#29294 July 12th, 2005 at 05:16 AM
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Oh please do, we cool LOVE thumbup

#29295 July 24th, 2005 at 05:33 AM
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Hi everyone, I'm back with an update and it's not good. The first 2 tomatoes that started to turn red had the end rot thing going on. I read the other post about black bottom tomatoes and they look like mine did. I think it was from the heavy rainfall we had. For almost 2 weeks we had extremely heavy rains about every other day. The ones that are left on there look ok for now but I still have the curling leaf thing going on. Some of the ends of the curled leaves are brown and dry so I think I do have another problem. We have a wonderful produce stand just down the road from our house so I think I'll just buy my tomatoes there. Thanks again for your help. Barbara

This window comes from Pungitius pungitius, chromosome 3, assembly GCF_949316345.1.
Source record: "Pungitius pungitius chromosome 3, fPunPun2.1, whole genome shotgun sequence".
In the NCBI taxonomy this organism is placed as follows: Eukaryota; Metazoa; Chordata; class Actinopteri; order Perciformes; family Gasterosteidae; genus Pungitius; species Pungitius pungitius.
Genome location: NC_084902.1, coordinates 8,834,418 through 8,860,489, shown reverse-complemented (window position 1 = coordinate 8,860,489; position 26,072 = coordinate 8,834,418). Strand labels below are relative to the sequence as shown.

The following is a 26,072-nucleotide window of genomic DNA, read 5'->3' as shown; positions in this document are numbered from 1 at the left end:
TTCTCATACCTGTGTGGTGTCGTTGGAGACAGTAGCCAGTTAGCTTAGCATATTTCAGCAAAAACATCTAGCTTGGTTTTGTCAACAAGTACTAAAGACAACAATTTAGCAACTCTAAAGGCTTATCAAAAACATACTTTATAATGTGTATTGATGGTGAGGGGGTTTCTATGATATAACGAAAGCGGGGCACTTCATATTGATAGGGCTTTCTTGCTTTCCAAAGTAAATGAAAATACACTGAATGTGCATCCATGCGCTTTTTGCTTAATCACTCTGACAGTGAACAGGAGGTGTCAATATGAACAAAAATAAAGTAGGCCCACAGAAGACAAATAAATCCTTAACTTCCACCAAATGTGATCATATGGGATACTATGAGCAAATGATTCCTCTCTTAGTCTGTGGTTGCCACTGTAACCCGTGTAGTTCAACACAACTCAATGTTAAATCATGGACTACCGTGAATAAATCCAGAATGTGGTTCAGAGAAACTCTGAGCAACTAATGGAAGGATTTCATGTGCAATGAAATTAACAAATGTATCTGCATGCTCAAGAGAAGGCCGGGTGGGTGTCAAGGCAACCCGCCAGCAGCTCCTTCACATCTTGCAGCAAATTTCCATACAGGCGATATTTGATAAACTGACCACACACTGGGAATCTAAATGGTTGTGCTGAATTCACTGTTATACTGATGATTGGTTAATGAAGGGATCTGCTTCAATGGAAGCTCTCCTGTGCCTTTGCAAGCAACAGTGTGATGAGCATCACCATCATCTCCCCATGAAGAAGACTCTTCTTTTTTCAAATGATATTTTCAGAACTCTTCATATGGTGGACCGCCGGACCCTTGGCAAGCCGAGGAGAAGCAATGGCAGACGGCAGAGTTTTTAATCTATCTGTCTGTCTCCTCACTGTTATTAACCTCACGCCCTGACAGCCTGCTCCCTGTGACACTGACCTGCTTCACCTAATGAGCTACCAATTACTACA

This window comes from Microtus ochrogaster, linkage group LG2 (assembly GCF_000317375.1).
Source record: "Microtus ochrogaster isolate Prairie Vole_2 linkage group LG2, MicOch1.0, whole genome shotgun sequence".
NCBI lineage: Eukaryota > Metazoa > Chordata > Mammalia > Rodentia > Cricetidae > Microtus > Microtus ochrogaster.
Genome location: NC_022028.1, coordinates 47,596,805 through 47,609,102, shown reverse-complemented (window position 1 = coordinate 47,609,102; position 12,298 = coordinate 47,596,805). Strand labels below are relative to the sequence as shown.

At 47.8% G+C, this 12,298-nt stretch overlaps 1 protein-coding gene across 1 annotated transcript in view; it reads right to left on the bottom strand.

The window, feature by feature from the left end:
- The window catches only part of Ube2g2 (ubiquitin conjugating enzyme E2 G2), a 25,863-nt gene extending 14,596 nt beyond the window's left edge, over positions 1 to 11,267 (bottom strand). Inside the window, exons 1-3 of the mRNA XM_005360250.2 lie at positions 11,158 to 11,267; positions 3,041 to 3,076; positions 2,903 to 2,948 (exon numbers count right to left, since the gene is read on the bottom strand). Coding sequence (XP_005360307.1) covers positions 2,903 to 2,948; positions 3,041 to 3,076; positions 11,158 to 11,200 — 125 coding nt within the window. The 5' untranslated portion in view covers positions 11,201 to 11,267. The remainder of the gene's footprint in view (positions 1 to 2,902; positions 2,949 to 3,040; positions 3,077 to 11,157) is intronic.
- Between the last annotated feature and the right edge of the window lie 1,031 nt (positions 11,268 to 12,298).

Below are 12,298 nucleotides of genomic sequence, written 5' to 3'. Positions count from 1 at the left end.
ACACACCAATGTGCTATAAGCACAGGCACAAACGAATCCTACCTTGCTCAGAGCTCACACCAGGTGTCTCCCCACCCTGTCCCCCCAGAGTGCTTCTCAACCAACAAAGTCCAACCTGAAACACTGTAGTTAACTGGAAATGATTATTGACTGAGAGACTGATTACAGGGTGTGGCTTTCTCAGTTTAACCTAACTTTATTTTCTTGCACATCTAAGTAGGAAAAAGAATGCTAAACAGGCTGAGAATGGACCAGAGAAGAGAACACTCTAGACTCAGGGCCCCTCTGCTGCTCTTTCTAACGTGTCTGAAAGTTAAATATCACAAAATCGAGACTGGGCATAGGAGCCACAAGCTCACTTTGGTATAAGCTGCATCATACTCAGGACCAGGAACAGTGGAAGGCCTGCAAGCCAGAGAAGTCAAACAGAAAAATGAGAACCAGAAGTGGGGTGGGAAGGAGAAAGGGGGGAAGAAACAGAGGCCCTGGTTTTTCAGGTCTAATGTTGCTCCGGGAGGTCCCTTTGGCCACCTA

#29296 July 24th, 2005 at 05:53 AM
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Sally writes~ I have a problem my tomato leaves are curling really tight. They did this once before only one plant and then is was OK, but this year they are all doing it. Please tell me what to do.

A. Leaf curl is common. Almost all modern hybrids have leaves that curl, so do some heirlooms. Leaves also can curl if it is too hot, too cold, too dry, too wet or there is a heavy fruit burden. Leaf curl is to be distinguished from leaf roll, a common condition seen early in the season when root and foliage ratios are out of whack. As the plants mature this goes away.

What comes to my mind what curls and kills the leave of tomato plants is a tobacco virus. Is there someone who uses tobacco products touching the plants or even getting close to them? Is someone growing tobacco in your neighborhood? Tomato plants are terribly susceptible to tobacco and nicotine and their viruses.

When you purchase tomatoes, whether it be transplants or seeds, get the kind with the most virus and disease resistance, the tags will refer to VF and VFN resistance on the name label. These varieties have been developed with natural disease resistance, and it sure does work. In very high humidity, tomatoes can often get the viruses without the natural resistance type.